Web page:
Erica Armstrong Dunbar is the Blue and Gold Professor of Black Studies and History at the University of Delaware, and she directs the program in African American history at the Library Company of Philadelphia. She is also an OAH Distinguished Lecturer. Her forthcoming book, Never Caught: Ona Judge, the Washingtons’ Runaway Slave, will be published early next year. Read her commentary on episode one here.
At the close of the second episode of Roots, I wept.
I must admit, while I look forward to the next two episodes of the miniseries, I am emotionally exhausted. The emotional tax felt by those of us who study, write, and teach the history of the slave trade often goes unrecognized. I have read hundreds of nonfiction books and essays on American slavery, and many of them were field shifting. But I’ve never cried at the close of a chapter or at the end of a book. I may feel sadness or anger, and perhaps may need some silent time to work through my feelings, but I’ve never cried. There’s something about the visual that almost always trumps print in soliciting an emotional response to despair.
And the same can be said about stories of resiliency and triumph. Even in the midst of the darkest oppression, the power of survival is central in the second episode of Roots. This is most obvious through the display of what scholars call “Africanisms”: the African cultural traditions retained by the men and women who were sold into a European system of human chattel. By the end of episode two, the viewer comes to understand that eighteenth-century America was blanketed in the customs of African people. This was visible in the dance and celebrations of the enslaved and audible in the music played by British musicians. The musical direction of Questlove helps to translate these customs throughout the episode.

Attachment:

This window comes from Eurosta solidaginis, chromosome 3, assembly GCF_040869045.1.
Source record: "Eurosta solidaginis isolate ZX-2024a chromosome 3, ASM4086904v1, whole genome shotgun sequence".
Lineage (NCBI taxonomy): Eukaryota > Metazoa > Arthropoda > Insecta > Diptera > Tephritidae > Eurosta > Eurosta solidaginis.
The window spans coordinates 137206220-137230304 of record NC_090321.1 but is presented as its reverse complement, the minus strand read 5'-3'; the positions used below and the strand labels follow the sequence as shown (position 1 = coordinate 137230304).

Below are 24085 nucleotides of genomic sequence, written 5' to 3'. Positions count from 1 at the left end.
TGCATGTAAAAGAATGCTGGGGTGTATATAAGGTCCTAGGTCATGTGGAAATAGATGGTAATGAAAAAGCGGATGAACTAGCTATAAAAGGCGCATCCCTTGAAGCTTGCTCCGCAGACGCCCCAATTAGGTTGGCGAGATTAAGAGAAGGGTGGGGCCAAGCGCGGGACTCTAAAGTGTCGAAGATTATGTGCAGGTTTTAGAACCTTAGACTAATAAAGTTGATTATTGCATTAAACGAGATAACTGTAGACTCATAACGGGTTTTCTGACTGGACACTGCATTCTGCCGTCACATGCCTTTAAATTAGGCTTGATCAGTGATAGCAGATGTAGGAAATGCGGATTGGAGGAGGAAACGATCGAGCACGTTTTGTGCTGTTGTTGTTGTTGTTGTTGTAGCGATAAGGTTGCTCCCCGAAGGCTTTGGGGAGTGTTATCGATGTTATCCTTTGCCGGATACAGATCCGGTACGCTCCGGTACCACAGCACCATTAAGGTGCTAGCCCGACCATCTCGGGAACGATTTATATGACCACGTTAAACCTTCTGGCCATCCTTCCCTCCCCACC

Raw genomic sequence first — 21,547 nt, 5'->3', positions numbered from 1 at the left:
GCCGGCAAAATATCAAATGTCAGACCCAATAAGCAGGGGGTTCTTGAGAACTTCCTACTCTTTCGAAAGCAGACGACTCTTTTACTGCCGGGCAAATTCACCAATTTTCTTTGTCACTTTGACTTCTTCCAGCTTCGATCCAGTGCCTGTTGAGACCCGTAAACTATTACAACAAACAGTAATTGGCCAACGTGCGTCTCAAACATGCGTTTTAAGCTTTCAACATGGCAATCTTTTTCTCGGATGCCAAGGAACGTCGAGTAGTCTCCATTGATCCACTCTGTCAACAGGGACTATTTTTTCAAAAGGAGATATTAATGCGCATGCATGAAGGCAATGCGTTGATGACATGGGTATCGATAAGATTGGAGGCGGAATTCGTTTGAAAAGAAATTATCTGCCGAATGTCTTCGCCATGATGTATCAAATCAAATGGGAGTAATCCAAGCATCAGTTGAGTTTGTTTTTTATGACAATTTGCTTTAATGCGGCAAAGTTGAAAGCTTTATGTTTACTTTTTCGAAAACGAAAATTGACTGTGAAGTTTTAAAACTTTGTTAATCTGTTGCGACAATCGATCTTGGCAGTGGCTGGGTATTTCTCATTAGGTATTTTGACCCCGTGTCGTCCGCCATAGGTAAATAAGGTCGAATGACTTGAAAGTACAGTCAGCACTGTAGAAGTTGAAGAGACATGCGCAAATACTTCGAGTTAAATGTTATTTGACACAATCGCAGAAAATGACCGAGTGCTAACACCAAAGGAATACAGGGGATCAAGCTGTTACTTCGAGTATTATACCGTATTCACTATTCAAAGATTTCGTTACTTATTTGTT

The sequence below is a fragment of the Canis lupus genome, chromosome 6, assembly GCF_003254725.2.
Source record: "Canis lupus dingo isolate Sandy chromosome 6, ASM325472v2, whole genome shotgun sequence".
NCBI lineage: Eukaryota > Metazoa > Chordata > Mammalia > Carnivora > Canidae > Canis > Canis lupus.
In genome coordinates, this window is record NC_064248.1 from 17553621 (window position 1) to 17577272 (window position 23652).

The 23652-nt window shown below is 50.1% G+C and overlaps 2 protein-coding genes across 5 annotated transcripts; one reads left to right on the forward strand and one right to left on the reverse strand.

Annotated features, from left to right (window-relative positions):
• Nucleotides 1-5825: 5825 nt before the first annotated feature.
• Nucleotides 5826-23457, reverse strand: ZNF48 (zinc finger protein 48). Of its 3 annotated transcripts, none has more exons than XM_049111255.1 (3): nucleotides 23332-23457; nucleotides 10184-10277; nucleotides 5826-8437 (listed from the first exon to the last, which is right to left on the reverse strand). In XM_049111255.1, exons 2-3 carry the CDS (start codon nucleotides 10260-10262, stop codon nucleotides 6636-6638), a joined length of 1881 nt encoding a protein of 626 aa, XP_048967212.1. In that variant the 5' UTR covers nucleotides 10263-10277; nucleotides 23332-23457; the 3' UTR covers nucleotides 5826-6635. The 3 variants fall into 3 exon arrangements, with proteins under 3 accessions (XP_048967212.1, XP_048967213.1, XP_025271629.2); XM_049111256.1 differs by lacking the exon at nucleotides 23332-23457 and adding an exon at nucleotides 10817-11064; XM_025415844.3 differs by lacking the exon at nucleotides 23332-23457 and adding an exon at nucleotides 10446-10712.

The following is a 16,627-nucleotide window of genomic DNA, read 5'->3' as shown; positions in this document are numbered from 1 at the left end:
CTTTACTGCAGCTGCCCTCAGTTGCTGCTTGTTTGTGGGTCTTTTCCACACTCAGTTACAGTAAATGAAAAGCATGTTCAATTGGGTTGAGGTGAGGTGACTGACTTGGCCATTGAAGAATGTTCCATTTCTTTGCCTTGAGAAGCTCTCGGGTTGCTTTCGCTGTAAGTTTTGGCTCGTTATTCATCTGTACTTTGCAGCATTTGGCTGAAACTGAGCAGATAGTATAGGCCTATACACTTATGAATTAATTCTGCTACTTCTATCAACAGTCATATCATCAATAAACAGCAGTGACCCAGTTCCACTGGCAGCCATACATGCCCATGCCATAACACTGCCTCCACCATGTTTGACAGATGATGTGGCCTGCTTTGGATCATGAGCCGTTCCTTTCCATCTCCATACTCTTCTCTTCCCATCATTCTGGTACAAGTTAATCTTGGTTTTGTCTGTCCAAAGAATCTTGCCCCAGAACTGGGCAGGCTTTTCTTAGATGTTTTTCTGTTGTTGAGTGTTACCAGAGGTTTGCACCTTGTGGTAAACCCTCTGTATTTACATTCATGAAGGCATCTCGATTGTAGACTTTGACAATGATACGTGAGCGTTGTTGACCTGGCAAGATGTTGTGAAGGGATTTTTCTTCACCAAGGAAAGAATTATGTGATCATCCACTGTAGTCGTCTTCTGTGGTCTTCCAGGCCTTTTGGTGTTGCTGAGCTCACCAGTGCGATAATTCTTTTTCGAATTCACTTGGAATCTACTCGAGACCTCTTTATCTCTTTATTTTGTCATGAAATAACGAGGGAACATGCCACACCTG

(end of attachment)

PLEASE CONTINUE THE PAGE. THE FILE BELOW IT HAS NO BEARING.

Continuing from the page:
This reminder of the strength and persistence of West African culture is essential. The previous episode ended with the powerful yet painful physical “breaking” of Kunta Kinte. The protagonist is whipped so brutally that he publicly forsakes his given name for that of “Toby.” This iconic moment in television history has been seen as a marker of defeat. However, if we think about survival as a form of resistance, Kinte did indeed resist. He uttered his slave name in order to live, to continue fighting his capture, and perhaps to experience a different future, one that would restore his freedom.
Although Kinte ultimately answered to his English name, his rejection of Christianity and steadfast belief in Islam are welcome additions to this version of Roots. Through his wedding headdress, prayer, and other rituals, Kinte shuns the religion propagated by the English, holding onto the faith of his parents and family in Juffureh. While some Black men and women adopted Christianity, this slow transformation never claimed Kinte. In addition to questioning Christianity, Kinte verbally attacks the so-called “African tradition” of marital broom jumping. Emphatically denying the ritual as African, Kinte tells his new bride that the tradition of jumping over a broom makes a mockery of their marriage. This addition to the story of Roots is poignant and accurately demonstrates cultural disconnects between newly imported enslaved people and those who had been born in America.
Understanding that enslaved women were never safe from physical or sexual abuse, Kinte passes on this ferocity, strength, and constant rejection of English culture and tradition to his daughter, Kizzy. By the end of the episode, viewers understand that Kizzy was taught well by both her father and mother, lessons that would have to serve her for a lifetime.
Erica Armstrong Dunbar’s comments on each episode will appear following the East Coast broadcast each night.
Dunbar and colleagues Kellie Carter Jackson, Daina Berry, and Jessica Millward will also participate in an AMA (“Ask Me Anything”) at Reddit’s AskHistorians forum on Friday, June 3, aiming to field questions about the history of American slavery, the slave trade, and the representations of slavery.